Protein misprocessing and aggregation have been observed in many neurodegenerative diseases, including Alzheimer’s, spongiform encephalopathies, Huntington’s, Parkinson’s and FTDP-17, but it has been difficult to untangle the causal relationship between protein deposition to clinical disease. This link has now been more persuasively established in a newly reported familial dementia caused by mutations in the gene for neuroserpin, according to a report in tomorrow’s issue of Nature. Neuroserpin belongs to a family of serine proteinase inhibitors (serpins).

The disease-causing mutations were identified in two Caucasian families, and cause an autosomal dominant disorder characterized by deficits in attention, visuospatial skills and memory, although the latter not to the degree seen in Alzheimer’s disease. Symptoms appear around the fifth decade in the larger family, and by the third or fourth decade in the smaller family, with a course of 10-15 years. Brain autopsies revealed the presence of neuronal inclusions throughout the deeper layers of the cerebral cortex and in many subcortical nuclei, particularly in the substantia nigra. The inclusions turned out to consist primarily of neuroserpin.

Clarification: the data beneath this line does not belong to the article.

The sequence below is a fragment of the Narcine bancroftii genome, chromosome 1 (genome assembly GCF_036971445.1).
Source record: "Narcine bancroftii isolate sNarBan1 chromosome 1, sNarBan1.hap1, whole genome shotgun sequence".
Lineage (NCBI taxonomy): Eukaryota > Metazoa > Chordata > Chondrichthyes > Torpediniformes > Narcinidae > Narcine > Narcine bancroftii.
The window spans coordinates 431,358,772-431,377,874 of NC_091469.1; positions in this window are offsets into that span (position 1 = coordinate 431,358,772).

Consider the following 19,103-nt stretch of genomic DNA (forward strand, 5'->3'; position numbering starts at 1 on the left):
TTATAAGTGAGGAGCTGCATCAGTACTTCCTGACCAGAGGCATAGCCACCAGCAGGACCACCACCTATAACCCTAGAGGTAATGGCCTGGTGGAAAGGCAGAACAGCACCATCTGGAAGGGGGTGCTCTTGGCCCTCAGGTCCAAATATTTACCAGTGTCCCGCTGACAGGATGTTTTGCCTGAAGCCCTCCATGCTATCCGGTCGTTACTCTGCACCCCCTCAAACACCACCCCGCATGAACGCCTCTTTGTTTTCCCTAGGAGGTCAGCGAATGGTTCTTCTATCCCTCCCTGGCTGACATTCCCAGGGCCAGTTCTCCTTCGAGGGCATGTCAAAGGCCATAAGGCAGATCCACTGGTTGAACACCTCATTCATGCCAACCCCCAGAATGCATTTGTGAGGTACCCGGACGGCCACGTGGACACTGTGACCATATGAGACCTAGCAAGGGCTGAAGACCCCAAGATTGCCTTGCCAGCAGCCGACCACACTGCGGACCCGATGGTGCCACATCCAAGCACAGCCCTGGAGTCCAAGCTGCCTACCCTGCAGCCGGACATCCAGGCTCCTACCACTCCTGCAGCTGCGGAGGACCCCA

In one of the families, the neuroserpin mutation was homologous to a mutation in α1 antitrypsin that results in a cirrhosis of the liver with inclusion bodies. The mutation destabilizes the proteins in such a way as to promote aggregation. What’s more, only those α1 antitrypsin mutations that result in cirrhosis are those that cause aggregation of the protein, strongly suggesting that it is the aggregation, per se, that causes the disease. “So we suspect that this is also true in the brain, that the neuroserpin mutation results in a "gain of function" caused by aggregation, rather than a loss of the normal function of neuroserpin,” says Antony Shrimpton, a co-author on the paper. The finding lends support, by analogy, to the argument that protein aggregation has a causal role in other neurodegenerative diseases.—Hakon Heimer


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  1. . Familial dementia caused by polymerization of mutant neuroserpin. Nature. 1999 Sep 23;401(6751):376-9. PubMed.